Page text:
Musa Ahmed, an immunization officer in Kuje, said “social mobilization has not been done … and that is (the reason) some people still doubt the vaccine.”

That leaves a large portion of the Nigerian population unvaccinated and at “enormous” risk of exposure, said Dr Richard Mihigo, immunization program and vaccine development coordinator. World Health Organization s Africa regional office.

“As long as we give the virus an opportunity to mutate,” Mihigo said in an online meeting.

On December 1, the Nigeria Center for Disease Control said the omicron variant was found in three travelers to the country in late November – the first in west African The omicron variation has been documented since scientists in southern Africa discovered and reported it.

In Kaduna state, which neighbors the capital, Bitrus Maiyaki is another healthcare worker venturing out to bring vaccines to rural communities besieged by violence.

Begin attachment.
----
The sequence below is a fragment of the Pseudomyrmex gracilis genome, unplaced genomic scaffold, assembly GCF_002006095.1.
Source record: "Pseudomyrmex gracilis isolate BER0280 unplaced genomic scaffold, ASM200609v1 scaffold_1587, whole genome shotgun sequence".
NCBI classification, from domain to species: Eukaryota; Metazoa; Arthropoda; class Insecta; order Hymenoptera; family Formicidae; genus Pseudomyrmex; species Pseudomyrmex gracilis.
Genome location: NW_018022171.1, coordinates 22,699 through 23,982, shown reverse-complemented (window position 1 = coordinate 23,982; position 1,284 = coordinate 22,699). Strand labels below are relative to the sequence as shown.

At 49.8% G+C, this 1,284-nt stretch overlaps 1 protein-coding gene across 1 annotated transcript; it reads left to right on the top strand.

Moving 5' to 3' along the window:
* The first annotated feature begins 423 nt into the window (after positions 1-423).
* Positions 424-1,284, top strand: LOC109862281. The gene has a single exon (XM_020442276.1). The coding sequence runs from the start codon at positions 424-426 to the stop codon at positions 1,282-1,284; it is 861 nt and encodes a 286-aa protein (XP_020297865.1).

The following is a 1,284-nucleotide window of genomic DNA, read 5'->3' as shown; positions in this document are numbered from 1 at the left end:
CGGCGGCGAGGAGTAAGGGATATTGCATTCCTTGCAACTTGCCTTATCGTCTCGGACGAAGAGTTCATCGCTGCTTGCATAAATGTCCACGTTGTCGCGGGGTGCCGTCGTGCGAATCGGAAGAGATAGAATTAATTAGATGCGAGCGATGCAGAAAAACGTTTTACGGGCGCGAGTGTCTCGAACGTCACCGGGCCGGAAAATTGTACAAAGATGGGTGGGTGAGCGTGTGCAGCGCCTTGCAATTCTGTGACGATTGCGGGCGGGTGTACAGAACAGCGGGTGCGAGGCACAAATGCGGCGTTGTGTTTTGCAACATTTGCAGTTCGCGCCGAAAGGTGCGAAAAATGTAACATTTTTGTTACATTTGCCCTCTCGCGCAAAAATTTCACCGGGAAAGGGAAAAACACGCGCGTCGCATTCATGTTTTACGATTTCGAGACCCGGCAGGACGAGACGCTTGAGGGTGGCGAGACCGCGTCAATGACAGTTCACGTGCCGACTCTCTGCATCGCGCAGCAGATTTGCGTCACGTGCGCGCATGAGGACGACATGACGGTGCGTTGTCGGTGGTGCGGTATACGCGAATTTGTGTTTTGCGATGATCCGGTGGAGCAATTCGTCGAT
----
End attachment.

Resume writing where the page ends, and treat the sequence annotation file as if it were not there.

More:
“To support government operations, we surrendered (our lives),” Maiyaki, 41, told the AP in a phone interview from Jama’a, where he oversaw the work. vaccination. “And we want to save lives. … We have sworn to serve our fatherland. We only take bulls by the horns.”


Associated Press journalist AJayi Taiwo Oluwole in Abuja, Nigeria contributed.


Follow AP’s coverage of the coronavirus pandemic at Armed gangs pose a risk in vaccinating rural Nigerians


USTimeToday is an automatic aggregator of the all world’s media. In each content, the hyperlink to the primary source is specified. All trademarks belong to their rightful owners, all materials to their authors. If you are the owner of the content and do not want us to publish your materials, please contact us by email – The content will be deleted within 24 hours.

Related Articles

Back to top button